So, how did my parents and I start our day?
Well, to get to our first destination, we had to take the métro. Here's some history: the métro was inspired by many other cities' train networks in the 19th century. The Parisian métro opened to the public in 1900 for the Pairs World's Fair. There used to be first and second class cars; now, that doesn't exist.
Here is an image of one of the famous art nouveau entrances (this one is for Abbesses on ligne 12) designed by Hector Guilmard. At first, they shocked the Parisians, but now, they are well-known and well-preserved. 86 of the original entrances still exist today.
Montmartre is a huge hill located in the 18th arrondissement. The name comes from a combination of the words "mountain" and "martyr" (St. Denis, to be exact on the martyr). It served as the setting for several movies ranging from An American in Paris to La Môme (La vie en rose) to Le fabuleux destin d'Amélie Poulin to Moulin Rouge. It is also an area known for its artists; Renoir and Picasso are just two of the famous artists who once lived there.
What is a "mountain" without tons of stairs to climb?
Some of the local artists have set up shop.
This is the restaurant where Amélie from Le fabuleux destin d'Amélie Poulin worked. I've never been there, but Axelle told me that the food and the service are terrible.
My dad pointed out these ballerina figures to me. I'd love to have them perched on my dresser.
Every time I climb the stairs, I can't help but think of Sabine who would have requested a few breathing breaks. My family invited her to come, but she was busy. I love my parents, but sometimes, it's nice to travel with a friend. To quote her quoting the Hannah Montana movie, "life's a climb, but the view is great!" That it is.
Here's the Sacré-Cœur basilica. It's situated on the highest point in the city.
Montmartre is one of Paris's ultimate tourist locations, and that poses a problem. Where there are tourists, there are plenty of pickpockets. There are several young girls who shove a paper in your face and want you, thinking that you're signing a petition for a good cause, to sign it. They want you to sign it so that as you're writing, somebody can get into your purse. I do feel bad because these young girls are set up to scam people, but you should never succumb to them. I kept my wallet tucked under my coat. Don't be afraid to push them away, either. I know it sounds bad, and my friends will be the first to tell you that I'm a "doormat". My sweet, reserved, and quiet side disappears around pickpockets, though. It's that "fight-or-flight" reaction, I guess.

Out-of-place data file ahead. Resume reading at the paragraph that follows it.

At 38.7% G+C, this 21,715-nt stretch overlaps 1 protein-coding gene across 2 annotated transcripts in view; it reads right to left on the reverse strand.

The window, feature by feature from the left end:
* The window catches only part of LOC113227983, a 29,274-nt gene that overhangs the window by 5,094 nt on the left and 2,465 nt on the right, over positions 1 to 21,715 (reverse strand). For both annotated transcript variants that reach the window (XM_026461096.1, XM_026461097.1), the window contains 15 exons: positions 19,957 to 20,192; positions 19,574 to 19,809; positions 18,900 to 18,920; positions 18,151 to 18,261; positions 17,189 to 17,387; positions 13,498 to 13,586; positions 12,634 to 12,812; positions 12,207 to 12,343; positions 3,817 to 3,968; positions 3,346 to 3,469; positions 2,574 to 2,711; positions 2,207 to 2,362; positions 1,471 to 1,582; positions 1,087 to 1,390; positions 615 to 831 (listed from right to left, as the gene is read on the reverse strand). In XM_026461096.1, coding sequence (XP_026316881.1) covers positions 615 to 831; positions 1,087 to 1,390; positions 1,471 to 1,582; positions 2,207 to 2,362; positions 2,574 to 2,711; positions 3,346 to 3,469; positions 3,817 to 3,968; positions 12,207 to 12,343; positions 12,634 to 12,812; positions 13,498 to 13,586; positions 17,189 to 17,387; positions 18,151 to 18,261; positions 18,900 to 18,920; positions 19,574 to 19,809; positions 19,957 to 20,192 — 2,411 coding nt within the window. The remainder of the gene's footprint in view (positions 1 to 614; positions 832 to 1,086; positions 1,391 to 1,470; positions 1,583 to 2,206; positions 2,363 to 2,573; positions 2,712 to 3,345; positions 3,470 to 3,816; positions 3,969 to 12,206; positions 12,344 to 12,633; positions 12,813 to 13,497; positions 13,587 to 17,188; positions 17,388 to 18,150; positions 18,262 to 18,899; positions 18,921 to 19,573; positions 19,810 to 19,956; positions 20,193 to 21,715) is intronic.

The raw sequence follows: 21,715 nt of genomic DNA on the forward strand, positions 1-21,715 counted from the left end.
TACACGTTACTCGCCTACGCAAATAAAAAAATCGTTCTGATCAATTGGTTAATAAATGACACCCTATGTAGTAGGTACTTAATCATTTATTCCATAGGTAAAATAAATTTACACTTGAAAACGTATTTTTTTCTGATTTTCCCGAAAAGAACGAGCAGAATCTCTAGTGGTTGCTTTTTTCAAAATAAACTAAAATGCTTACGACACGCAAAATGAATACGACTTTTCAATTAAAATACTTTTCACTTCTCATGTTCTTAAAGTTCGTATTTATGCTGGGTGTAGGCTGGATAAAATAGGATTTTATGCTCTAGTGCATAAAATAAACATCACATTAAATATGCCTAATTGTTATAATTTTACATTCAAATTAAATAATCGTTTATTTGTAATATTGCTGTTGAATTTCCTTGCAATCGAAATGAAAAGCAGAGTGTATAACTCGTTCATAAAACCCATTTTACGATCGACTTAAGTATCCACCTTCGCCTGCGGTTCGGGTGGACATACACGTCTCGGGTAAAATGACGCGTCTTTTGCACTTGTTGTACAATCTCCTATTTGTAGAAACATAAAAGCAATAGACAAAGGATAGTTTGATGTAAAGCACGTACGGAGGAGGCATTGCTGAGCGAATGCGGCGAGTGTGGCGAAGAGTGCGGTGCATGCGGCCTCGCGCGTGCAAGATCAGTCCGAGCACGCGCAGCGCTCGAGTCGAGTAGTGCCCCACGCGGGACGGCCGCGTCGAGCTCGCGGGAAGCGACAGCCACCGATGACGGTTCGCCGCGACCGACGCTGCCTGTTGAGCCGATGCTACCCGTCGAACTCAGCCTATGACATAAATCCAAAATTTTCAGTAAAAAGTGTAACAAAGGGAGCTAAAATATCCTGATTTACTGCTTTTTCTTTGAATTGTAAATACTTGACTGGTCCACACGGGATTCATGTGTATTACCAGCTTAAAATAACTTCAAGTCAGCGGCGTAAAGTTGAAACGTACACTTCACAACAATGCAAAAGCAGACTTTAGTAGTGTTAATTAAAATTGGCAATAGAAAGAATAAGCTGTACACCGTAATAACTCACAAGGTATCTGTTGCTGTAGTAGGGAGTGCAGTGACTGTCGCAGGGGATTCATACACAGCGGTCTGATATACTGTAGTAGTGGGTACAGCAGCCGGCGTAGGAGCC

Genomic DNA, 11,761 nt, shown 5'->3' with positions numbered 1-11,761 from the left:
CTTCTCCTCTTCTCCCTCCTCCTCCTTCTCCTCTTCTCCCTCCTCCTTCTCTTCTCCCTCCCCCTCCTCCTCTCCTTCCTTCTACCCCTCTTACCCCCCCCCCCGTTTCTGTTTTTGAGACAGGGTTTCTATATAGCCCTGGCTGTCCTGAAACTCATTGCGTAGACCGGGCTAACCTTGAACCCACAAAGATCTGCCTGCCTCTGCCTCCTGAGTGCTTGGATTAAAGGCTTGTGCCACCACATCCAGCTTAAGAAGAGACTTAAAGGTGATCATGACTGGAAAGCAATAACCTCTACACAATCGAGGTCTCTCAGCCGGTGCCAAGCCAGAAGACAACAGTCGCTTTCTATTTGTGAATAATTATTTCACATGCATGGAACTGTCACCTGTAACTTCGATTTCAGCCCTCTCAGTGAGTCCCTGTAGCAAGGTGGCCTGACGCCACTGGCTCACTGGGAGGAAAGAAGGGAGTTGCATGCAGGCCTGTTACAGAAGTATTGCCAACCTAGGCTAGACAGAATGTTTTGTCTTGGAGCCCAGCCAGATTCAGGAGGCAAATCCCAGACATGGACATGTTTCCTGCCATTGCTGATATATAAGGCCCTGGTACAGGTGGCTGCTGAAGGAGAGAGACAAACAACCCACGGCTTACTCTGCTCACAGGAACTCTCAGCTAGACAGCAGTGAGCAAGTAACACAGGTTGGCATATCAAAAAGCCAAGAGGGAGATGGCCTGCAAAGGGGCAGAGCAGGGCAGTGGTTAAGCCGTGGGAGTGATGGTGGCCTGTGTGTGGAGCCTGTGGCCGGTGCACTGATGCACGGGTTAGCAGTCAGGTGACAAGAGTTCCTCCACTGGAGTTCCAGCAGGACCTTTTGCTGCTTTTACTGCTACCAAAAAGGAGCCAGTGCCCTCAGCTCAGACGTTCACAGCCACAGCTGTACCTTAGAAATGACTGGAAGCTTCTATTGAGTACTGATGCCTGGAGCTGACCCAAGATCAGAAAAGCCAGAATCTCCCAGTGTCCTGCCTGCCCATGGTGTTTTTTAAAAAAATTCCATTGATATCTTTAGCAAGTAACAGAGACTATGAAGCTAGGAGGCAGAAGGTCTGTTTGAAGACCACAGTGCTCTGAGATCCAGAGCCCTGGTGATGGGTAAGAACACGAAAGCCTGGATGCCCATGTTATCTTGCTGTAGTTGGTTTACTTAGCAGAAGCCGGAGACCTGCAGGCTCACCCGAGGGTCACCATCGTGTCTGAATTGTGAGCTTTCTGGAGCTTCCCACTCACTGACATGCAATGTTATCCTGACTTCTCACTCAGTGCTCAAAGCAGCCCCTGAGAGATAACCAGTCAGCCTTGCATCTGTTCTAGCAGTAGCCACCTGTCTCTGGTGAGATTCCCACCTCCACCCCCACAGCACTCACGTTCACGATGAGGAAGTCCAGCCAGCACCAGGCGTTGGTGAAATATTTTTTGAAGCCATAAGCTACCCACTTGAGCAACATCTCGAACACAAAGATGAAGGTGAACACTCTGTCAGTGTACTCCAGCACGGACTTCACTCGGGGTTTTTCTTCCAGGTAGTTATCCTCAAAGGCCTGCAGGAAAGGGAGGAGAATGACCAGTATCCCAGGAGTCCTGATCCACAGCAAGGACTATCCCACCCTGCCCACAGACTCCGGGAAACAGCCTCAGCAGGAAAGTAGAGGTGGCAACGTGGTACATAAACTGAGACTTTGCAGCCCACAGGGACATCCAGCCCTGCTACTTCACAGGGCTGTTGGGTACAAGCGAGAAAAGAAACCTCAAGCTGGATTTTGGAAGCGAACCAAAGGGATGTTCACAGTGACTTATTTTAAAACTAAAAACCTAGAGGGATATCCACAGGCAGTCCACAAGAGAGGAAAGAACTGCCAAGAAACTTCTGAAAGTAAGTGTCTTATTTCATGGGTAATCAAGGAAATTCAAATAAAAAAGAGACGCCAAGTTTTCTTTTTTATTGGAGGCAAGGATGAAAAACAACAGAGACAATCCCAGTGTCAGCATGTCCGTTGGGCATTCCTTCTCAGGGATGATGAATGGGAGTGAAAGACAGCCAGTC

There are also tons of creepy men in touristy locations who sell Eiffel Tower keychains for dirt cheap. Apparently, their business is illegal. Sabine told me that they place all of their goods on a blanket and if they see a police officer, they grab the blanket with their goods and run away. Interesting.
We walked down Montmartre and found ourselves in the Quartier Pigalle, home of the Moulin Rouge AND Paris's Red Light district. Fun fact, though: Edith Piaf got her start by singing around Pigalle. Maybe I can convince Sabine, who wants to be a famous singer, to do the same...?
After Montmartre, my dad left my mom and I to do some shopping on the famed avenue des Champs-Élysées. Before the avenue became the street that it as known as today, it hosted several gardens. As you head towards the Arc de Triomphe, you will see...
...le Grand Palais:
...and Ladurée! I had to stop for a macaron.
At the end of the avenue, I posed by the Arc de Triomphe de l'Etoile. This wasn't the first or only arc, but it is certainly the most popular. Napoléon commissioned it, but it wasn't completed until after his death. Underneath, you can find the Tomb of the Unknown Soldier who died in World War I; there is a ceremony for him under the arch every November 11th.
Even though I have several photos like this, I had to take some for my wonderful blog readers. I wonder where I am?
That's right: la Tour Eiffel, constructed in 1889 by Gustave Eiffel (who also helped construct the Statue of Liberty, by the way) for the 1889 World's Fair. At first, the Parisians thought this metal tower was hideous and petitioned to tear it down. This "eyesore", however, become one of the best-known Paris landmarks.
I've been to Paris several times and normally like to do things that aren't too touristy, but I thought it would be fun to capture the big landmarks for my dear readers. Plus, I haven't done touristy things in Paris for years, so it was actually a fun change. (Oh, I also did some mandatory shopping!) Which famous Paris monument is your favorite?